How to nail an online interview
There’s nothing like a global pandemic to rock the foundations of recruitment. According to McKinsey’s estimate, during one week in April, nearly a quarter of the country’s working-age population had been furloughed. And none of us really know what the long-term effect on jobs will be once government support is removed.
But despite this impact, there are still job opportunities around. Some sectors have experienced massive growth due to the virus, with a huge demand for new workers as a result. And now we see some light at the end of what feels like a very long tunnel, businesses will start to return to work, and many will find they have vacancies to fill.
One thing’s for sure, though, face to face interviews are unlikely to be a factor of recruitment for some while. Online will be the way forward for the foreseeable future.
So how should you prepare for an online interview? Is it the same as a face to face? Or are there any important differences to be aware of? Here’s our top tips for having the best online experience.
A few days before the big day
The first thing we would suggest is deciding on your location. There are some obvious things like not having your back to a window, as the light will shine onto your screen, or not being in a dark corner. Think about how your surroundings look on screen – you can check this out by using your camera on forward mode to see how you will appear. A plain or certainly uncluttered wall is best – you want the focus to be on you, not your collection of artwork, no matter how proud of it you may be.
The next area of preparation is equipment. Will you use your laptop, phone, tablet? You’ll probably find a desktop or laptop computer easiest, but use whichever option you feel most comfortable with. Check it’s working properly and that the operating system is the latest version. You don’t want it going into a 25-minute automatic software update 10 minutes in.
Do you plan to use any other hardware such as speakers or headphones? If so, make sure they connect to your device and work properly with it.
Software is the next thing to check. There are so many platforms for conference calling, Microsoft Teams, Zoom, Skype, and more. Ask which one will be used and ensure it is compatible with your device and that you have the latest version downloaded. If you have children or pets at home, whilst most interviewers are likely to be sympathetic, it might be worth looking at noise-cancelling software.
It’s worth trialling a test online interview in advance with a friend to ensure that everything works well.
Once you know your system is working properly, it’s time to ensure you’ve done your interview preparation, just as you would for a face to face interview. Don’t fall into the trap of taking it less seriously. Research the company, think of interesting questions, anticipate what they might ask you and plan what you are going to wear that is appropriate for the job you are applying for. Weird we know, if you’ve lived the last 10 weeks in pyjamas.
On the day of the interview
Do a final equipment check a while before you are due to start. Turn off all applications that might send notifications and interrupt the flow of your discussion, ensure your device is charged and the power cable is to hand.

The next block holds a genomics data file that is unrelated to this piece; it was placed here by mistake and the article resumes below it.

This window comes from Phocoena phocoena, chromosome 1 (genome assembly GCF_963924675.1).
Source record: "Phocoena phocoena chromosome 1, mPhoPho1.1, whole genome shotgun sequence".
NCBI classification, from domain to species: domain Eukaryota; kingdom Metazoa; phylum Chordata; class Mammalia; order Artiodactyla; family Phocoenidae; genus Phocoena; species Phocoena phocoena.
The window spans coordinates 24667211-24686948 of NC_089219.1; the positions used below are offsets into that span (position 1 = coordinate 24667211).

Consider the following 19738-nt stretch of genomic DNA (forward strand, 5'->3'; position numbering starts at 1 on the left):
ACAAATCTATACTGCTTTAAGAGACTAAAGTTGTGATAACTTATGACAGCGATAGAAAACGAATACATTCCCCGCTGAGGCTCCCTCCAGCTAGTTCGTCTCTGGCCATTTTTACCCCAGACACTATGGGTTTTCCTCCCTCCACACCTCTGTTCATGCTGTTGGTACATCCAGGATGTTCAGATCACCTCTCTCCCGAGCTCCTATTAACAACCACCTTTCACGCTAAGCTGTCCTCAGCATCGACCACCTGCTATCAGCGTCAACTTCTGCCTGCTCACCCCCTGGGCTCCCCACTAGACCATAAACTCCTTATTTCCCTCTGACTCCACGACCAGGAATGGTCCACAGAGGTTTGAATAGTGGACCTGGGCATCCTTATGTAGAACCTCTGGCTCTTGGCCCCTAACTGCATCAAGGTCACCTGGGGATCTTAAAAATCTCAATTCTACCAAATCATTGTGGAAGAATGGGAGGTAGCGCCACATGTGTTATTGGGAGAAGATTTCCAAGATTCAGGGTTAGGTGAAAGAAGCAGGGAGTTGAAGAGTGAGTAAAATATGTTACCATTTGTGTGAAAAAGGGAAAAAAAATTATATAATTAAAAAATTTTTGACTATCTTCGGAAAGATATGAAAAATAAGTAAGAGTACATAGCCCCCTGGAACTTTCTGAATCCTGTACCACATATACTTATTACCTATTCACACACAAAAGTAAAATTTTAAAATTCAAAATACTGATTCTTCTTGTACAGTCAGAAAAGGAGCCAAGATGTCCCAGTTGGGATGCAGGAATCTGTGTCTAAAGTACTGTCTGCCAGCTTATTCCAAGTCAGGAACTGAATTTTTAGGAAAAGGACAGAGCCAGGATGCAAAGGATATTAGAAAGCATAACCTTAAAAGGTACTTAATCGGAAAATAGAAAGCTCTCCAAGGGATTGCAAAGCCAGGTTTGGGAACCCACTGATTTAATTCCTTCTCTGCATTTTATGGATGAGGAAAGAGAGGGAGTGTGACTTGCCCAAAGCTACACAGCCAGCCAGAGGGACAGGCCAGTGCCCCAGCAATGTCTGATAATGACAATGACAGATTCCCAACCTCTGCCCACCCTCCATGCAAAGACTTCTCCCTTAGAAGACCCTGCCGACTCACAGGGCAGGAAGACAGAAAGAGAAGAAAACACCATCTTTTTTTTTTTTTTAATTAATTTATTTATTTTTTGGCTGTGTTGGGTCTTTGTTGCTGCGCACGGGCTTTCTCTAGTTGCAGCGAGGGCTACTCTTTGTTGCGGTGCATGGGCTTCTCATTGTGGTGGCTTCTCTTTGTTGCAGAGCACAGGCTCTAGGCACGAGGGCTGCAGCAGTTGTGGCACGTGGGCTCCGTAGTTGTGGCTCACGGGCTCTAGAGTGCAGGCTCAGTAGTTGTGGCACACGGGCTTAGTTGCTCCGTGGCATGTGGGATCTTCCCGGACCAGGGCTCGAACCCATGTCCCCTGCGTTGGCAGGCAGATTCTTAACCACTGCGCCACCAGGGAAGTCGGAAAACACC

Half an hour beforehand, change into your interview outfit and set up your technology in the interview location, making sure the area is tidy, and no dirty coffee cups have crept into view. It’s a good idea to have a glass of water to hand though, in case your throat gets dry while talking. If you have children at home, put a notice on your door to ask them not to enter. If you are not using your phone, switch it off.
One benefit of an online interview is you can make a few notes and keep them to hand. So, by all means, jot down the key points you want to get across. Just don’t rely on them too much, you don’t want to appear as if you are reading aloud or to be constantly glancing away.
Give yourself 15 mins to gather your thoughts and then connect up to the link you have been given a few minutes before the start time.
During the interview itself
Look directly into the camera, not at the image of the interviewer. It’s easy to forget that the other person can see you, so remember your body language – appropriate smiles, eye contact, good posture, positive cues.
Be aware of the possibility of talking over people when having an online conversation, as there may be a slight delay on the line. Wait until you are sure the interviewer has finished the question before you start to answer. It’s fine to pause slightly before replying.
Phew, it’s all over
It’s good practice to send a quick follow up email expressing how much you enjoyed talking to the interviewer and reinforcing your interest in the position – assuming of course that you still feel like that!
Finally, we thought we’d share one great tip we heard if you are feeling nervous, something that you could never do with a face to face interview.
Stick a photo of a trusted friend or family member on your screen, next to – but not covering – the camera and pretend you are talking to them. It will ensure you are looking in the right direction and may just help you to relax and calm your nerves.
Have you experience of conducting an online interview – either as the interviewer or interviewee? Do you have any tips to share? Let us know by commenting below.